THE First Minister has resolved to make 2016 a “year of optimism and ambition” as she set out enterprise and innovative public services as priorities for Scotland.
Nicola Sturgeon used her New Year message to hail Scotland’s “can-do culture” as opposition leaders focused their attention on this year’s Holyrood elections.
Speaking yesterday at the Kelpies in Falkirk, Ms Sturgeon previewed Scotland’s Year of Innovation, Architecture and Design, with the park surrounding the sculptures hosting a festival of fire and light on New Year’s Day in one of the first events of the celebrations.
She said: “In 2016 and the years ahead, we will give strong support to the enterprise and innovation that will boost our productivity, increase our economic growth and create the skilled jobs we need for the future. Indeed, a commitment to innovation is one of the Scottish Government’s biggest priorities.
“We’re also determined to encourage entrepreneurship and help ambitious companies to grow. But our success won’t come just from entrepreneurs or scientists. I want to see a can-do culture define us as a country on every level.
“Let’s resolve to make 2016 a year of optimism and ambition. A year when we remind ourselves of our past achievements, but focus more on building an even better future.”
Let’s resolve to make 2016 a year of optimism and ambition. A year when we remind ourselves of our past achievements, but focus more on building an even better future.Nicola Sturgeon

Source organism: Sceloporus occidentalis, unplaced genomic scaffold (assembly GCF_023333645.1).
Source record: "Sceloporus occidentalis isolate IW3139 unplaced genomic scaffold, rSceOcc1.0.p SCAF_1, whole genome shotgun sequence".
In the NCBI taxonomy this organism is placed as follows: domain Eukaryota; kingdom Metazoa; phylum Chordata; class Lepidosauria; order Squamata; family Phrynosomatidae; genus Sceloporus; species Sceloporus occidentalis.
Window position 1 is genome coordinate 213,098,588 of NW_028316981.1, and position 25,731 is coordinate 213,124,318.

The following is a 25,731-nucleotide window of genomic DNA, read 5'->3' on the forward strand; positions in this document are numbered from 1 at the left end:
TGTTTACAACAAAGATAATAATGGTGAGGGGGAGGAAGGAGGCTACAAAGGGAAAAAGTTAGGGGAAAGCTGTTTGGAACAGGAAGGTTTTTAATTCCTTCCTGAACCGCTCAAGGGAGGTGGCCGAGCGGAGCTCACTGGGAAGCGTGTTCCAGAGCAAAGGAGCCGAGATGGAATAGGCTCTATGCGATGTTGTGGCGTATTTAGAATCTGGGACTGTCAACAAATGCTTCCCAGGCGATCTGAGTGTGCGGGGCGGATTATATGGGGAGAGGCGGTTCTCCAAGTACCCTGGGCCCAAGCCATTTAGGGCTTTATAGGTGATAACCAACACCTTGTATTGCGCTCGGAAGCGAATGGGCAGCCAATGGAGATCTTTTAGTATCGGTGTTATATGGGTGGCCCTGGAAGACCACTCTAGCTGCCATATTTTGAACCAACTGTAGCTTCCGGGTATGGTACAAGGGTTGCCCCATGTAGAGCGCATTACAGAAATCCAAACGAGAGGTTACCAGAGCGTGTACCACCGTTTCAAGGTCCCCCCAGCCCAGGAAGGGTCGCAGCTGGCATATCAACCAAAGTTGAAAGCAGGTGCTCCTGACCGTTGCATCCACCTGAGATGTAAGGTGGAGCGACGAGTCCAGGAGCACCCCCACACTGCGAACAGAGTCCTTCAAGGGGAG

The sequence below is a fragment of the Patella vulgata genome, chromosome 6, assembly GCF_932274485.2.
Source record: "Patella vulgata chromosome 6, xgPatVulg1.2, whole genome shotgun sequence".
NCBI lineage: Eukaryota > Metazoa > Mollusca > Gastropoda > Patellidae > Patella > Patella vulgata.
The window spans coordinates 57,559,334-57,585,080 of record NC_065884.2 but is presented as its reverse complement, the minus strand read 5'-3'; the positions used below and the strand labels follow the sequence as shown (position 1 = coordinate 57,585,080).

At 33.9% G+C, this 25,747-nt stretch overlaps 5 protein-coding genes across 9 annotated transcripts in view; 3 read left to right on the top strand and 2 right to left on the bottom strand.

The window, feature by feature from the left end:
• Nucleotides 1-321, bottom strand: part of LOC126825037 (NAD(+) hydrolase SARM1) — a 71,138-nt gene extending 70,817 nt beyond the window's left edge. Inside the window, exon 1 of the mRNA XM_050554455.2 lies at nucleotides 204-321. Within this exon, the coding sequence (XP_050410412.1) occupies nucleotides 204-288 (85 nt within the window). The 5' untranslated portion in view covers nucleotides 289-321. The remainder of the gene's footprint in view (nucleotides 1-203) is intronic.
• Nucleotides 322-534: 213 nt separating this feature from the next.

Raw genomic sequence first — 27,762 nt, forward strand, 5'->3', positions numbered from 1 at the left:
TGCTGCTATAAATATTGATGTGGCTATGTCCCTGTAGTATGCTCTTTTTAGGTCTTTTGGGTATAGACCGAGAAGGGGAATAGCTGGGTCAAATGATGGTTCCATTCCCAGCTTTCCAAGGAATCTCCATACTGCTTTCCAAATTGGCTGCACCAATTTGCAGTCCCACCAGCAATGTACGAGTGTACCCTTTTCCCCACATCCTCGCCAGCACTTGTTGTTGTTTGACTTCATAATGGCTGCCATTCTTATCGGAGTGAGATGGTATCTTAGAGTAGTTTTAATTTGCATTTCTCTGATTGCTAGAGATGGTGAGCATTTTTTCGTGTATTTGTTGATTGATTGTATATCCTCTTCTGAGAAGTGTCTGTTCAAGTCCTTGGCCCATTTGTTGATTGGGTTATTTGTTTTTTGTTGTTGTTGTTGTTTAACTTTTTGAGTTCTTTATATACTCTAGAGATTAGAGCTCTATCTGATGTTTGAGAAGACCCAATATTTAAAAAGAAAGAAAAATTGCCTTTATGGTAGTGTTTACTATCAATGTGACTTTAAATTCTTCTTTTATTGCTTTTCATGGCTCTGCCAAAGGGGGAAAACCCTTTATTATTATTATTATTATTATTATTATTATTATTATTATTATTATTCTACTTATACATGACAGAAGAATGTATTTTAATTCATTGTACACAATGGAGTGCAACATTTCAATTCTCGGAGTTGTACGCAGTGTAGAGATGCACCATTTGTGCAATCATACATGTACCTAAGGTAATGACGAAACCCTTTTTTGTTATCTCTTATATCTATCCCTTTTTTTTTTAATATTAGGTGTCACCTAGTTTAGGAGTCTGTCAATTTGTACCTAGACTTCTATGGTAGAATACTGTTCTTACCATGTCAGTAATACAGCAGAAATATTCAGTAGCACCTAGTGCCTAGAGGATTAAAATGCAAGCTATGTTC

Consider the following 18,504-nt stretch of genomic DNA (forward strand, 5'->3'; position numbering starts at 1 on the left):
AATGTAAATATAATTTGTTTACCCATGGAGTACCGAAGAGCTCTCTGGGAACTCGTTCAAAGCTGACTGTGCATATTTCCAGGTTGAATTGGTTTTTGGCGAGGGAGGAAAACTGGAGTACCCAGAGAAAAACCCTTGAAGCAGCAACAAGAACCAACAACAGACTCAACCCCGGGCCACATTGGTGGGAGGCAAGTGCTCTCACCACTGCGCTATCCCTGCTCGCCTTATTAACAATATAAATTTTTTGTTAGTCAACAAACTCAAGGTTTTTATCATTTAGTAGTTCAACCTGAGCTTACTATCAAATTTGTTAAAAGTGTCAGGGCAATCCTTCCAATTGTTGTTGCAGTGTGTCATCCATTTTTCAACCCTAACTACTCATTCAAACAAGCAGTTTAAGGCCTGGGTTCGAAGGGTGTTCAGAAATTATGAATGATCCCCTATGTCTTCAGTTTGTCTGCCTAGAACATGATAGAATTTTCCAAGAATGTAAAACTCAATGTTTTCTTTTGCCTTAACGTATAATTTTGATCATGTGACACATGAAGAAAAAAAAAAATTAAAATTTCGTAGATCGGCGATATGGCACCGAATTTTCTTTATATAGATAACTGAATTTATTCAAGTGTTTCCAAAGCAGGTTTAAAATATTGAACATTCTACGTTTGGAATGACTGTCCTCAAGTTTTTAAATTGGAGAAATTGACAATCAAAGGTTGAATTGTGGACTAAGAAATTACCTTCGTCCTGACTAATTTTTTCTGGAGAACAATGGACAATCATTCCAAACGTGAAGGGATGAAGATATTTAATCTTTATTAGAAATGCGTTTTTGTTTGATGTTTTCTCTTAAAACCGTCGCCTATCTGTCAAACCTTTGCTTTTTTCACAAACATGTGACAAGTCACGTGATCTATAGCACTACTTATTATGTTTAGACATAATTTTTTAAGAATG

Scottish Labour leader Kezia Dugdale insisted 2016 would bring a new era for Scottish politics.
She said: “The rules of the game are changing. Saying you are for something but refusing to do anything about it just won’t wash any more. Those of us who say we are against Tory austerity will have to prove it with the decisions we take.”
Scottish Liberal Democrat leader Willie Rennie also turned his sights to May’s election.
“The Liberal Democrats have championed the rights of Scots with poor mental health and proposed improvements to tackle the shortage of GPs,” he said. “We’ve stood up for better police services following the M9 crash, armed police and excessive use of stop and search.”
Conservative leader Ruth Davidson used her message to thank the emergency services for keeping “our vital public services” going over the Christmas period.
She added: “Looking forward, I’m hopeful that – after the last few years of uncertainty – the year to come will bring greater security to families across Scotland.”
Greens co-convener Patrick Harvie predicted his party would be “the ones to watch” in the Holyrood election.